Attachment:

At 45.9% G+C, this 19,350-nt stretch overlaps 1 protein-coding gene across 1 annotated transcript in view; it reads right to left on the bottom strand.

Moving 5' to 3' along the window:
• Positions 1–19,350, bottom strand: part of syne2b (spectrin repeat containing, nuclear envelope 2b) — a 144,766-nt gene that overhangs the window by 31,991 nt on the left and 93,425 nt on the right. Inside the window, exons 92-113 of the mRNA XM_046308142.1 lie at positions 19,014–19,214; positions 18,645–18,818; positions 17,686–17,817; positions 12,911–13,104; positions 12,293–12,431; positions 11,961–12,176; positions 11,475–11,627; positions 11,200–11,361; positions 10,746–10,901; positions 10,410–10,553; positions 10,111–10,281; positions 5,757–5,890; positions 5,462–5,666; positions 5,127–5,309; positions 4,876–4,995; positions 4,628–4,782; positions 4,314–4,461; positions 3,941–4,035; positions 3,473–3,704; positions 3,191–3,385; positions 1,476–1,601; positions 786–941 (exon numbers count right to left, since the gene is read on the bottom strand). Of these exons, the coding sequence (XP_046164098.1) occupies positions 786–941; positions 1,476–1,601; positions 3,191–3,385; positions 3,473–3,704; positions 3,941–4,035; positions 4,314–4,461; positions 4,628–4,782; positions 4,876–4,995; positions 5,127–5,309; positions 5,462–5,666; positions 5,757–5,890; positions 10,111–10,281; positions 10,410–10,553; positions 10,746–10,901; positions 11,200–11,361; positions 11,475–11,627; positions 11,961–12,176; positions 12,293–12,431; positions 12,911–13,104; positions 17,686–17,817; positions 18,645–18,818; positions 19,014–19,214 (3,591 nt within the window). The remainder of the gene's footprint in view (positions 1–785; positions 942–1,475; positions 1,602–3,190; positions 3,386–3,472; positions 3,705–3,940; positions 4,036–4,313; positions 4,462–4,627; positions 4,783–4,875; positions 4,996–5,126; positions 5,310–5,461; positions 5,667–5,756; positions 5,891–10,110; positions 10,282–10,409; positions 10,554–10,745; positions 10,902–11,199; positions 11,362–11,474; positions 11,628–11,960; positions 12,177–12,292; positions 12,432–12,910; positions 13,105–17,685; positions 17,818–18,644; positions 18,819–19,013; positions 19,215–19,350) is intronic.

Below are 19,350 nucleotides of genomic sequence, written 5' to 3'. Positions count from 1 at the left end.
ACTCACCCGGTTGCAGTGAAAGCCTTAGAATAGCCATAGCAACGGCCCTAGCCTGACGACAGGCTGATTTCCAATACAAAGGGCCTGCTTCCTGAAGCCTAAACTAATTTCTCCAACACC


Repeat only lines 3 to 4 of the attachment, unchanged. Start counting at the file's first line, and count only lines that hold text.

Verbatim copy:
• Positions 1–19,350, bottom strand: part of syne2b (spectrin repeat containing, nuclear envelope 2b) — a 144,766-nt gene that overhangs the window by 31,991 nt on the left and 93,425 nt on the right. Inside the window, exons 92-113 of the mRNA XM_046308142.1 lie at positions 19,014–19,214; positions 18,645–18,818; positions 17,686–17,817; positions 12,911–13,104; positions 12,293–12,431; positions 11,961–12,176; positions 11,475–11,627; positions 11,200–11,361; positions 10,746–10,901; positions 10,410–10,553; positions 10,111–10,281; positions 5,757–5,890; positions 5,462–5,666; positions 5,127–5,309; positions 4,876–4,995; positions 4,628–4,782; positions 4,314–4,461; positions 3,941–4,035; positions 3,473–3,704; positions 3,191–3,385; positions 1,476–1,601; positions 786–941 (exon numbers count right to left, since the gene is read on the bottom strand). Of these exons, the coding sequence (XP_046164098.1) occupies positions 786–941; positions 1,476–1,601; positions 3,191–3,385; positions 3,473–3,704; positions 3,941–4,035; positions 4,314–4,461; positions 4,628–4,782; positions 4,876–4,995; positions 5,127–5,309; positions 5,462–5,666; positions 5,757–5,890; positions 10,111–10,281; positions 10,410–10,553; positions 10,746–10,901; positions 11,200–11,361; positions 11,475–11,627; positions 11,961–12,176; positions 12,293–12,431; positions 12,911–13,104; positions 17,686–17,817; positions 18,645–18,818; positions 19,014–19,214 (3,591 nt within the window). The remainder of the gene's footprint in view (positions 1–785; positions 942–1,475; positions 1,602–3,190; positions 3,386–3,472; positions 3,705–3,940; positions 4,036–4,313; positions 4,462–4,627; positions 4,783–4,875; positions 4,996–5,126; positions 5,310–5,461; positions 5,667–5,756; positions 5,891–10,110; positions 10,282–10,409; positions 10,554–10,745; positions 10,902–11,199; positions 11,362–11,474; positions 11,628–11,960; positions 12,177–12,292; positions 12,432–12,910; positions 13,105–17,685; positions 17,818–18,644; positions 18,819–19,013; positions 19,215–19,350) is intronic.

Below are 19,350 nucleotides of genomic sequence, written 5' to 3'. Positions count from 1 at the left end.